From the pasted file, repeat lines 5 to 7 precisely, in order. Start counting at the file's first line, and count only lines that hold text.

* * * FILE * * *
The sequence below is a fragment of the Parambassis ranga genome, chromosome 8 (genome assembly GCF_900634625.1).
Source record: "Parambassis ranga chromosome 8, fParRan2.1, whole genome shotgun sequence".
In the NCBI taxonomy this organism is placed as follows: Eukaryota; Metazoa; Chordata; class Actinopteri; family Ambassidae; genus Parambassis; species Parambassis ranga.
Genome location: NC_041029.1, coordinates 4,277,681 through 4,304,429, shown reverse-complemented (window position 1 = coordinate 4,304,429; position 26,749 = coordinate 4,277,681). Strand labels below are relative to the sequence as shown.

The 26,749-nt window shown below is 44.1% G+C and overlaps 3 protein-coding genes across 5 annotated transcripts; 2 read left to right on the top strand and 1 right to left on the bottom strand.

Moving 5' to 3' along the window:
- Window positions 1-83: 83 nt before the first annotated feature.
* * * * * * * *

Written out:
The 26,749-nt window shown below is 44.1% G+C and overlaps 3 protein-coding genes across 5 annotated transcripts; 2 read left to right on the top strand and 1 right to left on the bottom strand.

Moving 5' to 3' along the window:
- Window positions 1-83: 83 nt before the first annotated feature.